“Termed deliberate play by Cote and Hay (2002), these activities often included backyard/street games that resembled a sport” (Baker, 2009, p.81). This unstructured type of play promote physical activity for young children before venturing into sport specialization. These games are also beneficial during the younger years of childhood because they actively promote intrinsic enjoyment of sport rather than extrinsic values, such as winning (Baker et al., 2009). Considering that these kinds of deliberate play games and activities are another means of producing the same benefits as sport diversification, deliberate play becomes a way of promoting general aptitude in physiological maturation and cognitive functioning necessary for later sport specialization (Baker et al., 2009).

Multiple Skill Acquisition

Sports diversification allows for multiple skills to be acquired both physical and cognitive (Moesch et al., 2011). These skills can transfer from one sport to another. Participation in multiple sports can also accelerate the development of certain movement patterns in children.

Transferable Patterns

  1. An example of similar movement patterns that transfer from one sport to another would be spiking in volleyball and spiking in tennis.
  2. An example of transferable conceptual elements would be having similar fields for different sports, such as lacrosse and soccer. The strategies to score or the specific requirements of a position are other examples of transferable conceptual elements.
  3. Perceptual elements that can transfer from sport to sport include the ability to anticipation an action or make an interception. A steal in soccer requires anticipation skills that can transfer to another sport, for example lacrosse.
  4. An example of physiological factors that crossover between sports is aerobic fitness. An endurance runner aerobic fitness capability would transfer over if they were to perform a cycling workout. (Holden, 2011)

Research and Statistics

In a study of Division 1 female National Collegiate Athletic Association athletes, only 17% had participated exclusively in their college sport. Thus 83% had participated in multiple sports before specializing in one sport. (Jayanthi et al., 2013)

Another study focused on boys aged 6-12 years researched the differences in physical fitness and gross motor control (Fransen et al., 2012). They concluded that “a positive effect of sampling various sports on explosive strength, speed and agility, cardiovascular endurance, and gross motor coordination is delayed until the age of 10-12 years, suggesting a more latent effect of participating in more than one sport on physical fitness and motor coordination” (Fransen et al., 2015, p.385). This study also found that even though there were delayed positive outcomes in performance, there were less injuries that occurred in the athletes that had longer periods of diversification than those who started specialization early (Fransen et al., 2012).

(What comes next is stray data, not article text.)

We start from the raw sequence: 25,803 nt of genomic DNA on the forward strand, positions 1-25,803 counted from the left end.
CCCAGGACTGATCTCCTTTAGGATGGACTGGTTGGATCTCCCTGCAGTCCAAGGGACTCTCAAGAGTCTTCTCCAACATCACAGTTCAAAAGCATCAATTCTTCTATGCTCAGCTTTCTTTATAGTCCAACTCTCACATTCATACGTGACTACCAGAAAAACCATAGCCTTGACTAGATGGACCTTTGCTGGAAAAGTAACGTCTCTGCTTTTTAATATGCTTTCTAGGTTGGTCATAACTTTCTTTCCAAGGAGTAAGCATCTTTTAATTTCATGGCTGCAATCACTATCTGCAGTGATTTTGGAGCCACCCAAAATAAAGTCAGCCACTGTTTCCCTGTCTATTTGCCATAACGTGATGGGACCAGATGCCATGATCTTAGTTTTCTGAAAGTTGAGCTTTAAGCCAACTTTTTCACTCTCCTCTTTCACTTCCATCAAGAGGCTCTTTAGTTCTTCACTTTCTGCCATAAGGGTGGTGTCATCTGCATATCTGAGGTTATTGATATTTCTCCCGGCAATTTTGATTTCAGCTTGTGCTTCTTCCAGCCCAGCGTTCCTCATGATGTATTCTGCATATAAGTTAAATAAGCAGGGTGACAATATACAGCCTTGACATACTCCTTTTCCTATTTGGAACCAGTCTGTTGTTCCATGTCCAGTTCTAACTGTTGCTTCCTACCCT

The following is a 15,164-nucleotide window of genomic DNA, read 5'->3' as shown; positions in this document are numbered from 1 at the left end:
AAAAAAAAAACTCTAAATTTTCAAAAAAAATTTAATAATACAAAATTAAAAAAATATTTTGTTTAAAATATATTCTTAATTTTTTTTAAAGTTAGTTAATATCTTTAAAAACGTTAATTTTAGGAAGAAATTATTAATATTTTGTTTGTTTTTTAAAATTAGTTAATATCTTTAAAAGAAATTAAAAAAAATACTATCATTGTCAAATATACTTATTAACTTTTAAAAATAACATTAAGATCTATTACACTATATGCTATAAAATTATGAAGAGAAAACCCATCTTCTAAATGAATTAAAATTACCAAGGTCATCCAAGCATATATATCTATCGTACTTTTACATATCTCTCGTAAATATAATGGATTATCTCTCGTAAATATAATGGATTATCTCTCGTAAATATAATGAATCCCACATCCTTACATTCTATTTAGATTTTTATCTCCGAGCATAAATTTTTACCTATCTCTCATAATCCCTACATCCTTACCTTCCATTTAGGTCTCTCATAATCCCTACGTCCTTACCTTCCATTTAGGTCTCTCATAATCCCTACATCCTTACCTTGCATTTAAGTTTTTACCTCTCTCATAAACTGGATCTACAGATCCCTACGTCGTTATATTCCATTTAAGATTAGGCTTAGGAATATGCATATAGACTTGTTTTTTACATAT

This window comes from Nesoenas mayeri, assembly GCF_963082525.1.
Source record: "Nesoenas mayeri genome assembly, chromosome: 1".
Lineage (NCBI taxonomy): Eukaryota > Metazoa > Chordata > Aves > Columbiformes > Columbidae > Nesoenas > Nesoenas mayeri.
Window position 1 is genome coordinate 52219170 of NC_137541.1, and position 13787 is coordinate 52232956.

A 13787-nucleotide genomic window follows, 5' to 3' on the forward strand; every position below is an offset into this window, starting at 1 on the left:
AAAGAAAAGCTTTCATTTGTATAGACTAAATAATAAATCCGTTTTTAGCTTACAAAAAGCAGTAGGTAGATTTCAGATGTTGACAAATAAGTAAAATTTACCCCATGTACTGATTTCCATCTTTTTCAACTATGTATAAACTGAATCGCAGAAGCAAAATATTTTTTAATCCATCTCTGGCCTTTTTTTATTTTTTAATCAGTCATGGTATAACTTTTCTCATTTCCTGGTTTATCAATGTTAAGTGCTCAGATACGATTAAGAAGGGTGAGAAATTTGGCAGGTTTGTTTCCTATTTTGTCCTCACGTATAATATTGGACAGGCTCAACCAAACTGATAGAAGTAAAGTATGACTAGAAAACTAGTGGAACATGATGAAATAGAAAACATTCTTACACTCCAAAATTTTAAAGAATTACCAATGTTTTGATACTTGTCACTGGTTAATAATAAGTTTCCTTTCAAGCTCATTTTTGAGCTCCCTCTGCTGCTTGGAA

Looking from a physiological perspective, Kaleth and Mikesky (2010) summarize, early specialization does not improve or enhance physiological systems over diversification in sport training. They also state that more often injuries that are sustained in young athletes are seen in those who train with specificity in mind, rather than a multi-sport perspective (Kaleth & Mkesky, 2010).

Lack of Burnout

Another benefit of diversification is lack of burnout or drop out which can result when early specialization occurs in children. The model by Cote et al. suggest that participating in multiple sports before the age of 12 will decrease the chances of dropout in later years. (Cote & Fraser-Thomas, 2011)

Diverse Environments

Participating in multiple sports allows children to be coached by a variety of diverse individuals. As well, children in multiple sports have the benefit of interacting with many more teammates than if they were only on one team. Engaging in a variety of sports is said, “to allow young athletes to experience different physical, cognitive affective and psycho-social environments,” (Moesch et al., 2011) which can promote the development of intrinsic motivation.

Psychosocial Development

Participation in team sports for children benefits their psychosocial development because it can foster a sense of belonging to a community. Children will also acquire new life skills such as leadership, cooperation and discipline that can prove useful in later aspects of their lives (Cote & Fraser-Thomas, 2011).

Future Physical Activity

Participating in multiple sports provides children with the opportunity to be physically active, which can improve overall physical health and encourage a future healthy lifestyle and better health outcomes later in life. Research from Kaleth & Mikesky (2010) as well as Baker et al., (2009) stated that children who participated in more sport at an early age tended to participate in sport as well as other leisure and physical activity longer throughout their lifecourse.

Negatives of Sport Diversification

Before starting structured sport, one should understand the goals the child wants to achieve and how the means of achieving said goals are obtained. The following points suggest that sport diversification is sometimes an unnecessary or unachievable step in childhood athletes.

Deliberate Practice

“Ericcson et al. (1993) speculated that early specialization in what they termed deliberate practice (i.e. effortful practice that lacks inherent enjoyment done with the sole purpose of improving current levels of performance) was essential to the development of expertise in any domain” (Baker et al., 2003). This idea of deliberate practice was emphasized with Ericsson et al.’s studies regarding “The 10 Year Rule,” which stated in order to become an expert in their field, an individual must acquire at least 10 years of practice prior to having the designation (Baker et al., 2003). With sport diversification, individuals pursuing sports that have early specialization, such as gymnastics and figure skating, diversification is offset to produce elite athletic ability in the chosen field.